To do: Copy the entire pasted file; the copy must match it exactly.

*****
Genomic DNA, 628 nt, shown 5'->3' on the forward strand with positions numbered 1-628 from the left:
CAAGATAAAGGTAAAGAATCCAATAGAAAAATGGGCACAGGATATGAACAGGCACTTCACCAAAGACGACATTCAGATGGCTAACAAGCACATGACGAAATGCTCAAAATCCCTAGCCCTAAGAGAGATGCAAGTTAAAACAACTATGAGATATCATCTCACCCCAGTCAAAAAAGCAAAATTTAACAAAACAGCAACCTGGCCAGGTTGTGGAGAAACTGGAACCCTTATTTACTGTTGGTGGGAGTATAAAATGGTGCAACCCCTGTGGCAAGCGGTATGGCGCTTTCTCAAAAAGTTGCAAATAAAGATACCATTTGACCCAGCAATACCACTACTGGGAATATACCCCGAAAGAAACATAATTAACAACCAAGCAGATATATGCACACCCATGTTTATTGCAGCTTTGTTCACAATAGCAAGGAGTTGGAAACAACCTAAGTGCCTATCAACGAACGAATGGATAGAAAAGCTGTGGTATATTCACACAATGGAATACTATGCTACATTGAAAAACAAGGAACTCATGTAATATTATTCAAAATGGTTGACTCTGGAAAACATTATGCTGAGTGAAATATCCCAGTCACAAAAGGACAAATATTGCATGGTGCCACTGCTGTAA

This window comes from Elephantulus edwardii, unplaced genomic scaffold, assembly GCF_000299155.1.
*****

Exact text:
Genomic DNA, 628 nt, shown 5'->3' on the forward strand with positions numbered 1-628 from the left:
CAAGATAAAGGTAAAGAATCCAATAGAAAAATGGGCACAGGATATGAACAGGCACTTCACCAAAGACGACATTCAGATGGCTAACAAGCACATGACGAAATGCTCAAAATCCCTAGCCCTAAGAGAGATGCAAGTTAAAACAACTATGAGATATCATCTCACCCCAGTCAAAAAAGCAAAATTTAACAAAACAGCAACCTGGCCAGGTTGTGGAGAAACTGGAACCCTTATTTACTGTTGGTGGGAGTATAAAATGGTGCAACCCCTGTGGCAAGCGGTATGGCGCTTTCTCAAAAAGTTGCAAATAAAGATACCATTTGACCCAGCAATACCACTACTGGGAATATACCCCGAAAGAAACATAATTAACAACCAAGCAGATATATGCACACCCATGTTTATTGCAGCTTTGTTCACAATAGCAAGGAGTTGGAAACAACCTAAGTGCCTATCAACGAACGAATGGATAGAAAAGCTGTGGTATATTCACACAATGGAATACTATGCTACATTGAAAAACAAGGAACTCATGTAATATTATTCAAAATGGTTGACTCTGGAAAACATTATGCTGAGTGAAATATCCCAGTCACAAAAGGACAAATATTGCATGGTGCCACTGCTGTAA

This window comes from Elephantulus edwardii, unplaced genomic scaffold, assembly GCF_000299155.1.